It may be restrained by postponing new purchasses of Indian territory, and by prohibiting the Citizens from intruding on the Indian Lands.

It may be regulated by forming Colonies under the direction of Government and by posting a body of troops to execute their orders.

As population shall increase, and approach the Indian boundaries, Game will be diminished, and new purchasses may be made for small considerations—This has been and probably will be the inevitable consequence of cultivation.

It is however painful to consider that all the Indian tribes once existing in those States, now the best cultivated and most populous, have become extinct. If the same causes continue, the same effects will happen, and in a short period the Idea of an Indian on this side the Mississippi will only be found in the page of the historian.

How different would be the sensation of a philosophic mind to reflect that instead of exterminating a part of the human race by our modes of population that we had persevered through all difficulties and at last had imparted our Knowledge of cultivation, and the arts, to the Aboriginals of the Country by which the source of future life and happiness had been preserved and extended. But it has been conceived to be impracticable to civilize the Indians of North America—This opinion is probably more convenient than Just.

That the civilization of the indians would be an operation of complicated difficulty. That it would require the highest knowledge of the human character, and a steady perseverance in a wise system for a series of years cannot be doubted—But to deny that under a course of favorable circumstances it could not be accomplished is to suppose the human character under the influence of such stubborn habits as to be incapable of melioration or change a supposition entirely contradicted by the progress of society from the barbarous ages to its present degree of perfection.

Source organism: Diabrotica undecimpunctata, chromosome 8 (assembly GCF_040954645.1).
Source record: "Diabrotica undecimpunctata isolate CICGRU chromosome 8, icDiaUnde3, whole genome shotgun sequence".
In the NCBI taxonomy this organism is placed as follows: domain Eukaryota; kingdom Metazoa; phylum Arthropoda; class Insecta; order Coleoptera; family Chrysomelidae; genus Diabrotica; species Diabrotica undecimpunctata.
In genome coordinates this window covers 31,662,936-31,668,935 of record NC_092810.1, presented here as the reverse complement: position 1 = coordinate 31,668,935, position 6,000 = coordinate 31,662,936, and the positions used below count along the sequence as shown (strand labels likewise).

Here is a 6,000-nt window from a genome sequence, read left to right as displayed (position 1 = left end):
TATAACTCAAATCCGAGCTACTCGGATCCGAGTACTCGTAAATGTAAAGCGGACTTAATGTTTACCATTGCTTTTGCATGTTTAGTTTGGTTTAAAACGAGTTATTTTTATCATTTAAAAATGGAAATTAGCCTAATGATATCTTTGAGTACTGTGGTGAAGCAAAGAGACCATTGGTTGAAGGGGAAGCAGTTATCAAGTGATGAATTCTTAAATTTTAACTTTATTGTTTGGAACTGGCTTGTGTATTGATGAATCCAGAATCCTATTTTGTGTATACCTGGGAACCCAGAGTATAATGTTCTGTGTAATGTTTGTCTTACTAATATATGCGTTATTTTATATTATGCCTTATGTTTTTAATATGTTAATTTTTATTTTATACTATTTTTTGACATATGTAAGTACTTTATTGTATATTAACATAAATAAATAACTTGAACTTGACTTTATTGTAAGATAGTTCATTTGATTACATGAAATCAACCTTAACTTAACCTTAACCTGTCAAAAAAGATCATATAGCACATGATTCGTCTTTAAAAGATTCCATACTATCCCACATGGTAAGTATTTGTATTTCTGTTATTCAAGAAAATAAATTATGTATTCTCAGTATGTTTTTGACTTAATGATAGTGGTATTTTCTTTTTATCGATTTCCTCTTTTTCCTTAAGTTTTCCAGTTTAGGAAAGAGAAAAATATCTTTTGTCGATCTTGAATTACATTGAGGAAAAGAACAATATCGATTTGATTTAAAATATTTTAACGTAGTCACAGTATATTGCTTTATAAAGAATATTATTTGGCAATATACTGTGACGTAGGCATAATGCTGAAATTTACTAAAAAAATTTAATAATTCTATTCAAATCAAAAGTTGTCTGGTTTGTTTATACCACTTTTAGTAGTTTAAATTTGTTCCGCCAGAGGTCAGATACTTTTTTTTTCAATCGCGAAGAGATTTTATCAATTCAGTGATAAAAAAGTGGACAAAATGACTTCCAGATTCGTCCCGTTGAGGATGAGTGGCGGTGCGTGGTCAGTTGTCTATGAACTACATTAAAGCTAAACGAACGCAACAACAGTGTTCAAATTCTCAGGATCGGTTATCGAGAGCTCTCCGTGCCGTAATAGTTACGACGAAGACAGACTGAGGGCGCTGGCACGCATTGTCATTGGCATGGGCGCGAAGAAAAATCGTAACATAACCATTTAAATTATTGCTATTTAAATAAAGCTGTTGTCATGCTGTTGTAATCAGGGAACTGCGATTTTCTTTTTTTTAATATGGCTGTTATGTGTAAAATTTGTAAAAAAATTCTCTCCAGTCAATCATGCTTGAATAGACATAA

While it is contended that the object is practicable under a proper system, it is admitted in the fullest force to be impracticable according to the ordinary course of things, and that it could not be effected in a short period.

Were it possible to introduce among the Indian tribes a love for exclusive property it would be a happy commencement of the business.

This might be brought about by making presents from time to time to the Chiefs or their Wives of sheep and other domestic animals, and if in the first instance persons were appointed to take charge and teach the use of them a considerable part of the difficulty would be surmounted.

In the administration of the Indians every proper expedient that can be devised to gain their affections, and attach them to the interest of the Union should be adopted—The British Government had the practice of making the Indians presents of silver medals and Gorgets, uniform Clothing, and a sort of Military commission—The possessors retained an exclusive property to these articles—and the Southern Indians are exceedingly desirous of receiving similar gifts from the United States for which they would willingly resign those received from the British Officers—The policy of gratifying them cannot be doubted.

Missionaries of excellent moral character should be appointed to reside in their nation, who should be well supplied with all the implements of husbandry and the necessary stock for a farm.